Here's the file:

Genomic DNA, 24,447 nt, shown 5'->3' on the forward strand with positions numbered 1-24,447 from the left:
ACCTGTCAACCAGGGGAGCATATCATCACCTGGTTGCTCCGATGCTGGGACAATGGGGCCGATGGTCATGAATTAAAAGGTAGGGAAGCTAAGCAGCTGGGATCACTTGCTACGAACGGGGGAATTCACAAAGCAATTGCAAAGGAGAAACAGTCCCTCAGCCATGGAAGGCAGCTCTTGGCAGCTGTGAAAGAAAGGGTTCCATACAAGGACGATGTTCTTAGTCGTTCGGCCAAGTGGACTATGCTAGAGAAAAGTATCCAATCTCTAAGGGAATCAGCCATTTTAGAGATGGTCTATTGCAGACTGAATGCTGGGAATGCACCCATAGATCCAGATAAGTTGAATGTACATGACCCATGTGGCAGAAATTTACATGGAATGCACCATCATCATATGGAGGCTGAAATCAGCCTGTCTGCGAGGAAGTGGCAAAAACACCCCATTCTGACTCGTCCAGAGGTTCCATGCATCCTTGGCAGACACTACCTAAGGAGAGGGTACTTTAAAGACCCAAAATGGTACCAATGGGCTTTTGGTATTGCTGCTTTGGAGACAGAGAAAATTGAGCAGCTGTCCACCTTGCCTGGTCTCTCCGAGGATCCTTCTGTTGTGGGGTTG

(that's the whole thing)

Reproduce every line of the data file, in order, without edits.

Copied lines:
Genomic DNA, 24,447 nt, shown 5'->3' on the forward strand with positions numbered 1-24,447 from the left:
ACCTGTCAACCAGGGGAGCATATCATCACCTGGTTGCTCCGATGCTGGGACAATGGGGCCGATGGTCATGAATTAAAAGGTAGGGAAGCTAAGCAGCTGGGATCACTTGCTACGAACGGGGGAATTCACAAAGCAATTGCAAAGGAGAAACAGTCCCTCAGCCATGGAAGGCAGCTCTTGGCAGCTGTGAAAGAAAGGGTTCCATACAAGGACGATGTTCTTAGTCGTTCGGCCAAGTGGACTATGCTAGAGAAAAGTATCCAATCTCTAAGGGAATCAGCCATTTTAGAGATGGTCTATTGCAGACTGAATGCTGGGAATGCACCCATAGATCCAGATAAGTTGAATGTACATGACCCATGTGGCAGAAATTTACATGGAATGCACCATCATCATATGGAGGCTGAAATCAGCCTGTCTGCGAGGAAGTGGCAAAAACACCCCATTCTGACTCGTCCAGAGGTTCCATGCATCCTTGGCAGACACTACCTAAGGAGAGGGTACTTTAAAGACCCAAAATGGTACCAATGGGCTTTTGGTATTGCTGCTTTGGAGACAGAGAAAATTGAGCAGCTGTCCACCTTGCCTGGTCTCTCCGAGGATCCTTCTGTTGTGGGGTTG